For quite a few years, a belief held sway that bereavement consisted of a series of five – or was it seven? – stages, starting with shock and moving through to acceptance, after which you were more or less home free. Of course, no human emotion runs so smoothly, grief least of all. The various members of the family in Martijn de Jong’s Narcosis feel anger, anguish and denial by turns and sometimes simultaneously, each of them cocooned in their own sac of misery, unable to say what they feel, even to themselves. Grief here is as messy and resistant to resolution as it is in real life.
John, the paterfamilias (Fedja van Huet) was a professional diver. He was adventurous, eccentric and the fun parent; the last thing he brought home was an old telephone box, which he set up under the trees surrounding their rustically crumbling house. As the narrative wanders between past, present and the imaginary, we learn a good deal about this house: how John and his wife Merel (Thekla Reuten) bought it as a shell and have been fixing it ever since, how they slept in the garden under the stars before it was habitable and, once it was, how they lay in bed conjuring pictures out of the damp patches on the ceiling.
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These scenes are Merel’s shining memories; we know before we come to them that John has died on a dive in South Africa, trying to get to the bottom of one of the deepest underground lakes in the world. A year later, their son Boris (Sepp Ritsema) is still wearing his father’s watch and secretly practices submersion in a local pond, holding a large rock to his chest, in the hope of one day retrieving his dad’s body. Their daughter Ronje (Lola van Zoggel) tells her new friend in kindergarten how her father dives for a living. She rings him every night from the garden phone box. In her little world, he is still alive.
Meanwhile, Merel is fending off the bank; the house may have to be sold. That’s another thing she can’t tell anyone, especially the children. She is furious with the bank, furious with the insurance company, furious with John. Her anger surges and recedes like the tide, forming a thread through a film that is less like a journey through grief than a constant circling within it. Images fade into each other as they do in dreams or alight on details: a hand clutching the edge of the table, a sudden gust of wind in the treetops. Anyone expecting a conventional story will find Narcosis frustratingly meandering and unreasonably extended – not to mention unremittingly melancholy – but perhaps that’s in the nature of the subject.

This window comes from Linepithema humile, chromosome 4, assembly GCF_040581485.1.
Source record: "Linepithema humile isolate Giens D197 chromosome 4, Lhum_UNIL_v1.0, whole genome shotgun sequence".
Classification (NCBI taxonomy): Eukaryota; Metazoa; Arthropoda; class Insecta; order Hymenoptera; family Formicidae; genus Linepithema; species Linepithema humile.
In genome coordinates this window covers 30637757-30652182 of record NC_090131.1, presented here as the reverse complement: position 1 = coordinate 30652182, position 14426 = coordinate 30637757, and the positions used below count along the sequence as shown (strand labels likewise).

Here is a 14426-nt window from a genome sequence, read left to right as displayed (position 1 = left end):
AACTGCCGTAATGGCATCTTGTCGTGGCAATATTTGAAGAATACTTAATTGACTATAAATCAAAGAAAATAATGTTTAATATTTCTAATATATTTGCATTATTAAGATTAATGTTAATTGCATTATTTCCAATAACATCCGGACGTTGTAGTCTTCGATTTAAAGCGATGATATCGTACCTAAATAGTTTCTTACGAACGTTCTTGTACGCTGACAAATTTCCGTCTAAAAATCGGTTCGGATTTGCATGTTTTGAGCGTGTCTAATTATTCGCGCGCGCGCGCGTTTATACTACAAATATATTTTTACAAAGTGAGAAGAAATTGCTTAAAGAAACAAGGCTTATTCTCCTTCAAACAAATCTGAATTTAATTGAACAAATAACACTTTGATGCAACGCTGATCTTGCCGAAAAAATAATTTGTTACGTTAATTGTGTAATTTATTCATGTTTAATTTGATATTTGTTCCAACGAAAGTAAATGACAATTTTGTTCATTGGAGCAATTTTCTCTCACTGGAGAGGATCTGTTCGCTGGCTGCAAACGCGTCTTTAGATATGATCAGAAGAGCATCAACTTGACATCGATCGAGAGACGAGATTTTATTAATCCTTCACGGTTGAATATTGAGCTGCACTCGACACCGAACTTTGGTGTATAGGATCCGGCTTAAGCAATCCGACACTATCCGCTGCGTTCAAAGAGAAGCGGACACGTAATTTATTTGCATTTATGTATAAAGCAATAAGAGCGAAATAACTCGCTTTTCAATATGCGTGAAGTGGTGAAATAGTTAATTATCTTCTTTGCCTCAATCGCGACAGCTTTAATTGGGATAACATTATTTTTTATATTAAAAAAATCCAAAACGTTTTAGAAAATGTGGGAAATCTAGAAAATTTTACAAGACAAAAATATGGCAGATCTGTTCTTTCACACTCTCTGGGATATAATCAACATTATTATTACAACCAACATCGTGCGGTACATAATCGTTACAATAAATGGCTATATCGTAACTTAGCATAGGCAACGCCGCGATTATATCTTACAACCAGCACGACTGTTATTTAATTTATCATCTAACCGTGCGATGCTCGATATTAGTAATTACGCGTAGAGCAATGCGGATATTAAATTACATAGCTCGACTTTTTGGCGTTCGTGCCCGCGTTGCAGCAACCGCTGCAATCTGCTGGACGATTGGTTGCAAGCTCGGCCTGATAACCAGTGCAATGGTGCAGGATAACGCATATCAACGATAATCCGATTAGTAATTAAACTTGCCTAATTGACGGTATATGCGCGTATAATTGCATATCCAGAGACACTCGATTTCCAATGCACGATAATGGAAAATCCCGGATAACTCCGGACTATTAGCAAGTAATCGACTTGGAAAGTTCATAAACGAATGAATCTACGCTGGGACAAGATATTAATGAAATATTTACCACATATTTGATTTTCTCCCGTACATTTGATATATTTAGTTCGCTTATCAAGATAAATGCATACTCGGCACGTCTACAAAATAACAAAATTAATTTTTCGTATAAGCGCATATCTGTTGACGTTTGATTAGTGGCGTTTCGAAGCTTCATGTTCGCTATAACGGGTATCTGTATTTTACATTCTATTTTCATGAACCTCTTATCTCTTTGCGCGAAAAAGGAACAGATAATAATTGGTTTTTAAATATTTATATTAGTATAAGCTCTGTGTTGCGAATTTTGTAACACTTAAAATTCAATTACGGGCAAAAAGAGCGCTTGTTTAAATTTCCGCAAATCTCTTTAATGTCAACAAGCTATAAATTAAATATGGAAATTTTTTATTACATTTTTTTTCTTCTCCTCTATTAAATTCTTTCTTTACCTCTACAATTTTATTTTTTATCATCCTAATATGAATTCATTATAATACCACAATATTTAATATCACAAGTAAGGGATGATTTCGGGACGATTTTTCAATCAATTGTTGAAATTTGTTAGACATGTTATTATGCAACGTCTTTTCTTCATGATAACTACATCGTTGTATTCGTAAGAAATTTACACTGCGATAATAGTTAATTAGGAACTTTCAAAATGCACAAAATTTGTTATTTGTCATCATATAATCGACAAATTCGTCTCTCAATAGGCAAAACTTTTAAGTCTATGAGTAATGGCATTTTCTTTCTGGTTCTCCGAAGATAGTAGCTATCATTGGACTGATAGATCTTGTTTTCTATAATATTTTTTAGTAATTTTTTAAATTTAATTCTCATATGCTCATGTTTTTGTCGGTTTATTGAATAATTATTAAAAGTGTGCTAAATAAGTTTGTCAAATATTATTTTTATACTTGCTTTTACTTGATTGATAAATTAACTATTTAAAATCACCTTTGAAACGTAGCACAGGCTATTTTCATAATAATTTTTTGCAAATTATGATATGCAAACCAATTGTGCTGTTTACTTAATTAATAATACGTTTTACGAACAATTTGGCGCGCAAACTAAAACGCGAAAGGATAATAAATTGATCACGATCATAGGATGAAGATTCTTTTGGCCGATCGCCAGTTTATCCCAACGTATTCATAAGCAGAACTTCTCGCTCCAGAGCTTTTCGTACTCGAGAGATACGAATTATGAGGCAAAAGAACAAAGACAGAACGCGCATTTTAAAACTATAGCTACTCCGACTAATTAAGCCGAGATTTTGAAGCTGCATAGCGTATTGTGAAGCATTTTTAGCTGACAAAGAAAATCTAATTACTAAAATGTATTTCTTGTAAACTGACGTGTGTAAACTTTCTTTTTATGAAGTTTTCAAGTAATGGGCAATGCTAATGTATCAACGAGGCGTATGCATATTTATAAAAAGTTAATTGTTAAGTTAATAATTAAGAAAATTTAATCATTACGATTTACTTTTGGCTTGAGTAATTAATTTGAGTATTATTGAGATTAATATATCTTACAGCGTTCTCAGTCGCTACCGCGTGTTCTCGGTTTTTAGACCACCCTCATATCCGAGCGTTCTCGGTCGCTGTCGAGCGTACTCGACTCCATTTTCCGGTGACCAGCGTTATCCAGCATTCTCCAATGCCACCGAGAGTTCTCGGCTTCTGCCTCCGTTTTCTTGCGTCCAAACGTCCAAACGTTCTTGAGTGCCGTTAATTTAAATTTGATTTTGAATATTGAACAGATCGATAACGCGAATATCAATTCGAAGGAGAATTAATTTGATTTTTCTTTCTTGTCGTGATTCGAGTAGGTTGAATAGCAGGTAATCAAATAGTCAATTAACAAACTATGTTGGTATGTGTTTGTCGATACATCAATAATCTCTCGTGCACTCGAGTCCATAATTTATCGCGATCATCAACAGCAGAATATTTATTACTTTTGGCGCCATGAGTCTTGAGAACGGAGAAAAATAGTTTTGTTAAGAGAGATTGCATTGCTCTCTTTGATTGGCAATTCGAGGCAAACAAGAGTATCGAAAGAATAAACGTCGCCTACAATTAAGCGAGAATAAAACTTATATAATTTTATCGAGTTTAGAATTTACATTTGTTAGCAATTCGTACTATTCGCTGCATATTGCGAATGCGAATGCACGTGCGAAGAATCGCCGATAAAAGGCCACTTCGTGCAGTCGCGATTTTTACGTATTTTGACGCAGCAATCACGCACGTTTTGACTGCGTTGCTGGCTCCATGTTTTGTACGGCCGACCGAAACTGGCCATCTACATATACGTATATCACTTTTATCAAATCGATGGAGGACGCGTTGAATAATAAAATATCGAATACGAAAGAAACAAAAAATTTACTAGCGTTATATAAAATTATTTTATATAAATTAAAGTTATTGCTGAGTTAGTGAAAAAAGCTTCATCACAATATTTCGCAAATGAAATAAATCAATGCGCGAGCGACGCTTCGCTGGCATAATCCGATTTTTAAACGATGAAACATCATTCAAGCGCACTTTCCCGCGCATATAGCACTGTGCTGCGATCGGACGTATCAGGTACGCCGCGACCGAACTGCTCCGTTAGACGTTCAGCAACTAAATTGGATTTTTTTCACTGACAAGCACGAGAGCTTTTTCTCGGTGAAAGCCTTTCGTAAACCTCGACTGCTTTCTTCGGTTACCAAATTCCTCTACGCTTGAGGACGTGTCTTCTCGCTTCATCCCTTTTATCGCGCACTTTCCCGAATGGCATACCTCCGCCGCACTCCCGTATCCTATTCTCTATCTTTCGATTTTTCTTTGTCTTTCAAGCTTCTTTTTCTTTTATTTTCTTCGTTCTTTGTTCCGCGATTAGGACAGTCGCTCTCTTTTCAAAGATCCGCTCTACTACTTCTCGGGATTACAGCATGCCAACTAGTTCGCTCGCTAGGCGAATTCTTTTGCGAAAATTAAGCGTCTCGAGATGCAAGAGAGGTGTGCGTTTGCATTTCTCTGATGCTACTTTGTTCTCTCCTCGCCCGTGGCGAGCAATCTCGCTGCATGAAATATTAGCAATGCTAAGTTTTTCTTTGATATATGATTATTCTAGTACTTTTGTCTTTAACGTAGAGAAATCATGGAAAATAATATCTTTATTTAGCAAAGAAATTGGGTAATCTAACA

There is a curiosity at the heart of this film, however, that is genuinely surprising: Merel’s second sight. Before John dies, she works from home as a clairvoyant; the bereaved come to her with objects left by loved ones that prompt visions of their past. Eyes closed, she tells one man how she sees him as a shy boy, another woman that her little sister liked to play games. Things anyone might say, although there is no suggestion she is a fraud; Martijn de Jong’s mother claims a similar gift and, although he says he doesn’t believe in it, he doesn’t think she is conning anyone. He wrote the script with his partner Laura van Dijk, who has admitted that Martijn’s mother fascinates her. They have discussed it at length.
When John dies, however, Merel simply walks away from her gift, preferring to get a job in a spa rather than risk seeing him in a nether world; like the proverbial physician, she cannot heal herself. We may only guess at her reasons; her trepidation is shown rather than explained. None of it is explained, in fact, but it is this undercurrent of strangeness – actually a minor aspect of the character – that gives the film some spice, raising implicit questions about what we think about when we think about death.
All this could easily register as weak or unbelievable, but the great Thekla Reuten has such a formidable ability to convey a complexity of emotions that she can convince us of anything. The expression on her face, raised to the sky in one of de Jong’s complicated shots showing the world upside down, shifts and drifts as if reflecting the rolling Dutch clouds. Yes, you think, sadness looks like this – and now this and, perhaps, this too. And maybe she can see the dead. Even in the moments when Narcosis seems to be living up to its title, it always feels true.
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